Hustle and Flow on Regent street. Fantastic little joint with great art and a rather interesting shot challenge.

Friday: I dropped the writing ball a little today. But I went to an amazing techno gig in the evening with a simply brilliant DJ out of Detroit, Mike Huckaby. I literally danced till dawn. It wasn't easy to show up on the d'floor alone, but some lovely fellow boogie-woogiers gave me kudos for my bravery.

Spinning and shuffling at the Burdekin Hotel on Oxford street.

Saturday: I welcomed home my sister who I haven't seen in ages! I also caught up with some friends I hadn't seen in months, who greeted me with cheers. Way to feel loved! A day of reunions.

Sunday: It’s a lovely day. Hot, bone-dry, and typically Australian. The sky is darkening to a deep ominous blue, the wind is picking up in that unsettled way just before a storm breaks, and though there isn't a breath of moisture in the air, there is loud, rumbling thunder overhead, and it's getting louder and closer every minute. It won't be long before lightning is splitting the sky and the rain is bucketing down. Very moody. Very beautiful.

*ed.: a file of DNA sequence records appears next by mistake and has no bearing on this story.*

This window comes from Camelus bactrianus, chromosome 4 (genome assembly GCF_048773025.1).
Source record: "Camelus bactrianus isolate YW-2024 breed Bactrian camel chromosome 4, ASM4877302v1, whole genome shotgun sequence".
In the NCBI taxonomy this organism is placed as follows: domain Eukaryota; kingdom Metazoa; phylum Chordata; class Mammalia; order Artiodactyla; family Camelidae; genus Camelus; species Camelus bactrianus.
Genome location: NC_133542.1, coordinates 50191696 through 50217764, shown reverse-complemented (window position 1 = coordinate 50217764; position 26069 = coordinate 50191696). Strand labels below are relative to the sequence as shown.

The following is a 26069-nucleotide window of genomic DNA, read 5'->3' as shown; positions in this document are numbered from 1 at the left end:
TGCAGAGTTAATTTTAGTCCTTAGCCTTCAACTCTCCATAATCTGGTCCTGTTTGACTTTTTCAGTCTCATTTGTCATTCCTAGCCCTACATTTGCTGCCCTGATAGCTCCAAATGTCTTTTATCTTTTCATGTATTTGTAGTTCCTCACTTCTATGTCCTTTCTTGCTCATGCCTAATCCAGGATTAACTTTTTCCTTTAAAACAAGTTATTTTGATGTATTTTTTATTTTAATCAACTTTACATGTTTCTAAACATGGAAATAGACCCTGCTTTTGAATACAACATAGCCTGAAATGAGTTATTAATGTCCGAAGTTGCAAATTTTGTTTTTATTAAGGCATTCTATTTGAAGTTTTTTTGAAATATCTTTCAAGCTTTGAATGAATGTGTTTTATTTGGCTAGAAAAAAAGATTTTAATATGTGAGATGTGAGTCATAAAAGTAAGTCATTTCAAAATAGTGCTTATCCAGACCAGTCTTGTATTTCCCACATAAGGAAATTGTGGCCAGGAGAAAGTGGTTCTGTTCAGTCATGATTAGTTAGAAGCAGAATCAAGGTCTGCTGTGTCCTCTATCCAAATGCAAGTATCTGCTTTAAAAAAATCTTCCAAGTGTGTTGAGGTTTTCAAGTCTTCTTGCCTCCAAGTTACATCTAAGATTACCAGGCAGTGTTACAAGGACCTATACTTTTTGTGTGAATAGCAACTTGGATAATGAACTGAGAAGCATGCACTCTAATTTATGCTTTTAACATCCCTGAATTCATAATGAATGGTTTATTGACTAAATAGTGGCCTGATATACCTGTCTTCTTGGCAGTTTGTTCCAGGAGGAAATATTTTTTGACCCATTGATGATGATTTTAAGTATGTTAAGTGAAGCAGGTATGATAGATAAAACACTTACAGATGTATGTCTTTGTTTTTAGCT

Saturday, November 22, 2014

A Gallery of Clocks in Time

When I was in Switzerland, I took myself on a day trip to Zurich. Most of the nation's major cities are easily accessible by a few hours' ride on the train.

One of my favourite parts of Zurich was visiting the Beyer Watch Museum. It was only one room, but I must have spent at least an hour in there, admiring and examining their huge clock collection. They were organised chronologically, from the first primitive instruments, through to the earliest mechanised devices, and eventually to the most accurate electronic clocks to date. I couldn't believe how old some of them were!